Wednesday, October 23, 2019

Decorating With Swedish/Gustavian Sofas

Born in the second half of the eighteenth century, in the reign of King Gustav of Sweden, the pared back version of French neoclassicism has taken the decorating world by storm and shows no sign of letting up. Why is this? Because the combo of Swedish restraint and French decorative refinement gives us a style that is elegant, yet calm, making it very easy to live with.

This particular blog post puts the focus on one element of Gustavian decor.....the Swedish/Gustavian sofa. These pieces are simpler in style than their French cousins yet with fine carvings and moldings. The Swedish/Gustavian sofas were more in keeping with the Scandinavian tradition of painted furniture.

 Since the Swedish/Gustavian furniture was more affordable than the ornate pieces being made in larger Swedish cities, a Gustavian sofa would have been a mainstay in many Swedish homes. Today the sofa has become the iconic piece of Gustavian decor. There might be many shapes and styles, but they are all easily recognizable and extremely coveted.

I hope you will enjoy the blog and the images I have gathered of these truly lovely sofas. Authentic Swedish/Gustavian sofas are very expensive but who knows, you might stumble upon one someday. The hunt can be as exciting as the treasure so don't give up. There are some wonderful reproduction Gustavian sofas out there too, so if this is your desired style you are in luck.

If you open any interior magazine you are certain to find a Swedish/Gustavian sofa highlighting a room.

We have King Gustav of Sweden, who came to the throne in 1772, to thank for the sofas and settees that bear his name.

He brought French style back to Sweden where the pared down versions of their lovely sofas and settees gradually grew into what is now the extremely popular Gustavian style. In fact, the 18th century is considered the "golden age" of Swedish furniture.

These lovely sofas, sometimes called peasant or country sofas, were usually painted in shades of white, cream, blue, soft yellow, green, and grays that run from dove to blue gray. Actually the very pale gray that everyone associates with Swedish/Gustavian style was never used during the 18th century. It is the result of marketing the shabby chic style.The surfaces are were sometimes even accented with gold or red.

The color chart indicates actual Swedish/Gustavian paint colors that were most likely originally used on these sofas and settees.

After white, blue is the color most often used on Swedish/Gustavian style sofas and other furniture.

An 18th century Swedish/Gustavian sofa from the Rococo period that has it's original chalky blue paint and traces of natural wood. Notice the intricately carved Rococo details on it's apron.

via Pinterest

I love the way a soft, cream painted Gustavian sofa looks almost sculptural when used with the right accessories.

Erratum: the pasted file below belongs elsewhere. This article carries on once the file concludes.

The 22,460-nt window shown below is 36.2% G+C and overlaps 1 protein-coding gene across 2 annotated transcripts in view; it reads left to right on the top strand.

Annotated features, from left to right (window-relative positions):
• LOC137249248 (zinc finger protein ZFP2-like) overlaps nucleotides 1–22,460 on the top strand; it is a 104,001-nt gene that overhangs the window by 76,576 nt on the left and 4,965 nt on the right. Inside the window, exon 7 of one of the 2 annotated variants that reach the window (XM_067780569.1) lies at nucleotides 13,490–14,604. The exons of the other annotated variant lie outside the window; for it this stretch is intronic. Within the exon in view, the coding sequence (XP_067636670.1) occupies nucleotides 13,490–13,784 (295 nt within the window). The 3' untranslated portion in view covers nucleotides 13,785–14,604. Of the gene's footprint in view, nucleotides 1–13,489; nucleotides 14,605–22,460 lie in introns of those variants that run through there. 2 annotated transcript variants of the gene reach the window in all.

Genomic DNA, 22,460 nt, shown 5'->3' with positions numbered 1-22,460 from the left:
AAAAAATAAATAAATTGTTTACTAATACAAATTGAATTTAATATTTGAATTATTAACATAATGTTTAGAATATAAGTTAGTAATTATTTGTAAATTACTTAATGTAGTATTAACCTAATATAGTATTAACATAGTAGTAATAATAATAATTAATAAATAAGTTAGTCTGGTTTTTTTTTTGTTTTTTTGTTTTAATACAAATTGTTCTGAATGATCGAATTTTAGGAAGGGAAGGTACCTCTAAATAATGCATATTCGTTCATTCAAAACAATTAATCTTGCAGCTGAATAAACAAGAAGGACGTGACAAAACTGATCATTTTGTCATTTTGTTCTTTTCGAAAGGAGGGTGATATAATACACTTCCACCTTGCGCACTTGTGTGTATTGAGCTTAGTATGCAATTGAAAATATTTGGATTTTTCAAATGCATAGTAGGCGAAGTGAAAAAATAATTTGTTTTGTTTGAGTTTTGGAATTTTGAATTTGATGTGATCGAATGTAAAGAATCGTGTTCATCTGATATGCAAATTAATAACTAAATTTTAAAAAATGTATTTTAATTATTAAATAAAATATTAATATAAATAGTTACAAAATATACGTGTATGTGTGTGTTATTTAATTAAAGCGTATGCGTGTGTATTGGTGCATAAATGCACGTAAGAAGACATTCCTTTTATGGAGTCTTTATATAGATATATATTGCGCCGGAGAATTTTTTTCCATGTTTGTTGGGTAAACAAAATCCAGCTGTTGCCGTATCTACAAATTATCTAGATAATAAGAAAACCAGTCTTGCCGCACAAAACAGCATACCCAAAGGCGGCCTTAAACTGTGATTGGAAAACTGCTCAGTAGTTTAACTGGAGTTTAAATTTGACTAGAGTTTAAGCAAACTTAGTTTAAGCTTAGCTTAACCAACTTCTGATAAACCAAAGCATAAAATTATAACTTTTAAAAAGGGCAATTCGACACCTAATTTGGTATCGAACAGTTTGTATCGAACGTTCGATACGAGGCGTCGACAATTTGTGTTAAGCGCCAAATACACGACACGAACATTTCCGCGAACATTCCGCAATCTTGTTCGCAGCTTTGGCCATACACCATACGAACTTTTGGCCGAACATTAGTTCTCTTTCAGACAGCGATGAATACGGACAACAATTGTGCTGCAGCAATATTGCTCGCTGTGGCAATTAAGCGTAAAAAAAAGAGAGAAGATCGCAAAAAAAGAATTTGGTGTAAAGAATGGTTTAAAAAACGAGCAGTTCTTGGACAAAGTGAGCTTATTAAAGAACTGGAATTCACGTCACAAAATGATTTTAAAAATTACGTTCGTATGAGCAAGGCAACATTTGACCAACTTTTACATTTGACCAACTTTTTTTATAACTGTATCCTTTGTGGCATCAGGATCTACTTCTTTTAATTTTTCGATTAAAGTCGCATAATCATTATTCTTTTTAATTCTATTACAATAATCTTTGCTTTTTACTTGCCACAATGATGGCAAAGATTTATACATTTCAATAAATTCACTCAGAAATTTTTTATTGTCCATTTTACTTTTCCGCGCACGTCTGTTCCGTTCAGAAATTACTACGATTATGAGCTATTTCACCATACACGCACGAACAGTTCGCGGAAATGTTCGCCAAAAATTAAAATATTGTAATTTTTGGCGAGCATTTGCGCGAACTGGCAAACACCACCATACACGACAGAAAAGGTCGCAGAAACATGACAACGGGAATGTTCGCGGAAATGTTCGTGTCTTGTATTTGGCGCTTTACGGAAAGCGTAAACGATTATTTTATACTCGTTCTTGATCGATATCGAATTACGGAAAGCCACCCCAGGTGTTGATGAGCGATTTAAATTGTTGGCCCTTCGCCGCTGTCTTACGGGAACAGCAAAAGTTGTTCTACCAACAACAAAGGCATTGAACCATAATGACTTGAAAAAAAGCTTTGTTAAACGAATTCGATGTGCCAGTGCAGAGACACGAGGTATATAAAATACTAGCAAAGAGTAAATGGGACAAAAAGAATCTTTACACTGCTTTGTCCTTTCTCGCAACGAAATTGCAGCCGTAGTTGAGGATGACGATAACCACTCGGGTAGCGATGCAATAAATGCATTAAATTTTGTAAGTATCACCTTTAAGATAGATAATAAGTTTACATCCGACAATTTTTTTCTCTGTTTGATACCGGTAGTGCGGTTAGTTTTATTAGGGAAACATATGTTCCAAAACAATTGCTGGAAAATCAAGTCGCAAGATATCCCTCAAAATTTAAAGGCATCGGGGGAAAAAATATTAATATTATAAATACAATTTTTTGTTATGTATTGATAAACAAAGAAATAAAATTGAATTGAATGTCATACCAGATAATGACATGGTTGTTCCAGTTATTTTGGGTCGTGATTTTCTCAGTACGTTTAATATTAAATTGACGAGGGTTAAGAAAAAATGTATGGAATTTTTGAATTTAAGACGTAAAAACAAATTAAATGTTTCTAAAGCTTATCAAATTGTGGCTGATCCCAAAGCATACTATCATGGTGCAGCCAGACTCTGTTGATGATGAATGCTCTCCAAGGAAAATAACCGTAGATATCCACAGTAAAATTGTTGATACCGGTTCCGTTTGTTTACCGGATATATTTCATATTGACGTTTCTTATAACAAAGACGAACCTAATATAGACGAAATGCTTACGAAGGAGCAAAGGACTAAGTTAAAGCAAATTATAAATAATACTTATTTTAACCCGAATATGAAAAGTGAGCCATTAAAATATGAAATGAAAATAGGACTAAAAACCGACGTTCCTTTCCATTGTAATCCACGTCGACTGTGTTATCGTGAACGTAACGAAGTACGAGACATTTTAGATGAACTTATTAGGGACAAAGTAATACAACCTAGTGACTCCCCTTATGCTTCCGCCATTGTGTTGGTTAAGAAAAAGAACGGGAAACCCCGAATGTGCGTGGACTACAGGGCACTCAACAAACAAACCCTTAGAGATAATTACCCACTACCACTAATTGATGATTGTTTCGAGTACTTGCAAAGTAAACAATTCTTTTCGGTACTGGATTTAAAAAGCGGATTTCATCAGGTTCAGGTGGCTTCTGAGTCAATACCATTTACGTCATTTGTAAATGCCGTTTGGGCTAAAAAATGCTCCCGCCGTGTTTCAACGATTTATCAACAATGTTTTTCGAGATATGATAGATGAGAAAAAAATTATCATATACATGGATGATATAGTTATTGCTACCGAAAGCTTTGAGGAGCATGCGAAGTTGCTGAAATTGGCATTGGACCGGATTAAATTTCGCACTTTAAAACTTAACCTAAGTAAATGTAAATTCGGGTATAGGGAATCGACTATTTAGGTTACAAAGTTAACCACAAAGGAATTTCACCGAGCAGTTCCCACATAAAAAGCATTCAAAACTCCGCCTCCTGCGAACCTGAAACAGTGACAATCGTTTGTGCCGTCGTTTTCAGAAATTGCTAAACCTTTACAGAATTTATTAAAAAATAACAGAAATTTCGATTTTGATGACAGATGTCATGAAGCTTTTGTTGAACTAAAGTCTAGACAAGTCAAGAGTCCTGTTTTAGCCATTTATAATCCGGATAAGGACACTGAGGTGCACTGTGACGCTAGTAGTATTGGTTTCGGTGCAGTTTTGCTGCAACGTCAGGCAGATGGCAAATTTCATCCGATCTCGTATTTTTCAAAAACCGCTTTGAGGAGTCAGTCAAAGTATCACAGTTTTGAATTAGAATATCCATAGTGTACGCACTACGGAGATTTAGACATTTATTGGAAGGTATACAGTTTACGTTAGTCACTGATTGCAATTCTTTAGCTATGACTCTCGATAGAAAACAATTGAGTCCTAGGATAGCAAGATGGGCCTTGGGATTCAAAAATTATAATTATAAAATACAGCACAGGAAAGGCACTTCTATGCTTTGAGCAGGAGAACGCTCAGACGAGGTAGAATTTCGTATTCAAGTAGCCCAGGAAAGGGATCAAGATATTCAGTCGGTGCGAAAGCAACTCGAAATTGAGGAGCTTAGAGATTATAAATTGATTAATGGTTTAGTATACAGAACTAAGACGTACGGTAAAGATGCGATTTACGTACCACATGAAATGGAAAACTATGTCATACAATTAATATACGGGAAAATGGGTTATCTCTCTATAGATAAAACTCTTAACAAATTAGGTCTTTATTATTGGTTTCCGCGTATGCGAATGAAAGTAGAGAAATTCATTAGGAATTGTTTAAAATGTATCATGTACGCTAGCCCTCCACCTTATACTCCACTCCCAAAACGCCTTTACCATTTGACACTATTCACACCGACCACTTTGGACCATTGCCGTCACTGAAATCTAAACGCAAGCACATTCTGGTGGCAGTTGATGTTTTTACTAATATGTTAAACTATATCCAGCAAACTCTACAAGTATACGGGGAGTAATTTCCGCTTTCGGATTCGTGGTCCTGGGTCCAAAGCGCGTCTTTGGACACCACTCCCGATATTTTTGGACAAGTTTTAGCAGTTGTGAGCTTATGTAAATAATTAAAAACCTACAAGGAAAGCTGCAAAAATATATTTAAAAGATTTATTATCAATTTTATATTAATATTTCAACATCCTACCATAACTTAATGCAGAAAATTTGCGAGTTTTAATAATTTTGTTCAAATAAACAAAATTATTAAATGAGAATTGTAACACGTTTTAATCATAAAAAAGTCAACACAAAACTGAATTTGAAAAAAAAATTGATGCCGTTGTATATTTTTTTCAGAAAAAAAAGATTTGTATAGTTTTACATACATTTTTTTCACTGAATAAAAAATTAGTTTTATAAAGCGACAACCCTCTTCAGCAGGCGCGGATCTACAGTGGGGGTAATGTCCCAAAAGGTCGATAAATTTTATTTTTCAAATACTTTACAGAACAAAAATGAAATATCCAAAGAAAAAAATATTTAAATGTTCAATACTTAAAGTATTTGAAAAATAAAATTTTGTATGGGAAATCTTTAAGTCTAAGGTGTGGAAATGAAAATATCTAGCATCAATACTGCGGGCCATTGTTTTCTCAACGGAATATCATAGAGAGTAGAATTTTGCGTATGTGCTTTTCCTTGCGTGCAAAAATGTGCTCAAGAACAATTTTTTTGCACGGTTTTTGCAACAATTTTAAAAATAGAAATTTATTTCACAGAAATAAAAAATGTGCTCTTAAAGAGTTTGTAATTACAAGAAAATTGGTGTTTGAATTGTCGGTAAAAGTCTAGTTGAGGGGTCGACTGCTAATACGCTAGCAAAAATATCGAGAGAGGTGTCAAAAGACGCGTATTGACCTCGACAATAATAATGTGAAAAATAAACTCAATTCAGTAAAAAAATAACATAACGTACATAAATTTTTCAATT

People are tempted to repaint these antique whitewashed Swedish/Gustavian sofas and settees. Actually they are worth more in their original condition. Just clean them good and refrain from over finishing.

Unlike most Swedish furniture, Gustavian sofas have a cozy and warm feel that makes it easy for them to adapt to many different interior styles. The soft palette of chalky whites and  other muted colors gives them an old world look while feeling modern and fresh.

This style of 18th century Swedish sofa is called Trågsoffa and is from the Rococo period. This one displays that elegant Gustavian style restraint and has the beautiful fluted and tapered legs that is indicative of these Swedish pieces.

This Swedish/Gustavian Trågsoffa has intricately carved flowing curves, cabriole legs, and carved shell motif on the apron, all from the French Rococo era.

I am seriously drooling!! Look at the exceptional detail on this 18th century Gustavian Trågsoffa.

It is rare to find a Swedish/Gustavian sofa wearing it's original paint. Most of pieces have been repainted multiple times throughout their lives.

This Gustavian sofa has original paint and spindled sides. It also has the fluted tapered legs common to these sofas.

Another wonderful Gustavian sofa with spindled back and sides.

 via Pinterest

This Swedish dining room has some lovely pieces including two fabulous white painted Gustavian sofas. Another thing about the Gustavian style is that it works really well with gilded accessories. That touch of gold enhances the refined elegance of these pieces so the sofa looks right at home with this chandelier, candelabras, and and gilded mirrors.

Look at how beautiful this dark gray painted Gustavian sofa looks with the crystal chandelier. Mirrors, crystal wall sconces, and chandeliers seen to enhance the simple beauty of these pieces.